Rainer Maria Rilke, “Fall Day” (Herbsttag)

Fall Day (“Herbsttag,” translation Adam Cooper)
Rainer Maria Rilke

Lord: It is time. The summer has been long.
Let fall your shadows on the sundials now,
And on the meadow, let the wind run loose!
Command the very last fruits to be full.
Allow them still, two more Italian days
And urge them on to their perfection, press
Their final sweetness out, as heavy wine.

Whoever has no house now, builds no more!
Whoever is alone, will be alone for long,
Will wake, and read, compose long letters;
Will wander restless byways up and down,
Under the leaves that scatter in the sky.


Praying to the Lord, the speaker asks for an end to a long summer. Why this needs to be asked at all is a difficulty. Won’t summer end anyway? Shade needs to replace sun; night feels less like part of a cycle, and more like the end of time (“shadows on the sundials”). The wind needs its freedom, otherwise it cannot be wind. The speaker wants time to end and motion to begin.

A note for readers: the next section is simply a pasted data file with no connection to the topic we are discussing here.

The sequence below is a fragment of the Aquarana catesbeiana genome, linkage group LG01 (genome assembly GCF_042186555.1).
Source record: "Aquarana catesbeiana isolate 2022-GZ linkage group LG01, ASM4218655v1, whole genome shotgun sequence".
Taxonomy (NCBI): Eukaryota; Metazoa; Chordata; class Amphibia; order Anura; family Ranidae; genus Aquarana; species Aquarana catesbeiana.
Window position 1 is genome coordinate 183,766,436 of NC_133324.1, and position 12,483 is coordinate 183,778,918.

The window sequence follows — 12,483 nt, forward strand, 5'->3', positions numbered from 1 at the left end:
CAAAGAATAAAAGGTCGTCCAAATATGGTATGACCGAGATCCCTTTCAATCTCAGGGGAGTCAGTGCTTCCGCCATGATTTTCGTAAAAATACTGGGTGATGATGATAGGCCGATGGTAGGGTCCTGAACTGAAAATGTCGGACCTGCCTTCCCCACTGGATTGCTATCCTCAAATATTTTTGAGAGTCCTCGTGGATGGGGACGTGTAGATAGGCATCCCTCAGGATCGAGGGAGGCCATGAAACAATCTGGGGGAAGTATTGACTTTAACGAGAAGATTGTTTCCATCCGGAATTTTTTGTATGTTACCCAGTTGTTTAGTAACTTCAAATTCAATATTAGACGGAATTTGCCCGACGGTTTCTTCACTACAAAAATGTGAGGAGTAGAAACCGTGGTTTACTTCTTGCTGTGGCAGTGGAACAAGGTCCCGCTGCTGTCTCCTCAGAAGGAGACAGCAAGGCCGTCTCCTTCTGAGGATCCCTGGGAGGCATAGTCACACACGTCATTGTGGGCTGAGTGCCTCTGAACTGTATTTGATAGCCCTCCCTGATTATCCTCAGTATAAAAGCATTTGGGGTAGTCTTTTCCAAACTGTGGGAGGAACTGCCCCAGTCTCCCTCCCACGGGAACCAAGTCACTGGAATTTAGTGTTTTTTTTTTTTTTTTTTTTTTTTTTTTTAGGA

This sounds crazy – how could such a wish make any sense? Without time, there is no motion. But consider the fullness of fruits. They reach a perfection in time, and then time needs to be stopped so their sweetness can be savored. It’s as if there is a slowing of time (“two more Italian days”) that is less time and more motion (“press”). The fruits become like an artifact, wine. All human action is an attempt to turn time into our motion, to make our lives ours.

But again, this is a most natural prayer. Did God need to be mentioned? It does seem the speaker undergoes a revelation. There is no need for a construct such as a house. If nature allows for man to perfect it, then man dwells everywhere. Nor is there a need for others, as discoveries and revelations are a regular course of life. We’re all wanderers, just like the leaves being blown around.

That’s the irony of the request. The poet, the maker of things, sees the shadow of death fall upon the poem. Nature may be perfected by man, but man cannot perfect himself. The lack of dwelling and the lack of companionship are the symptoms of just trying to talk aloud to make sense of it all. We ask God for a heightening of our powers, only to confront the fact that we are a curious part of nature, the part that by knowing and using it does not fit in.

Leave a Comment

Your email address will not be published.

This site uses Akismet to reduce spam. Learn how your comment data is processed.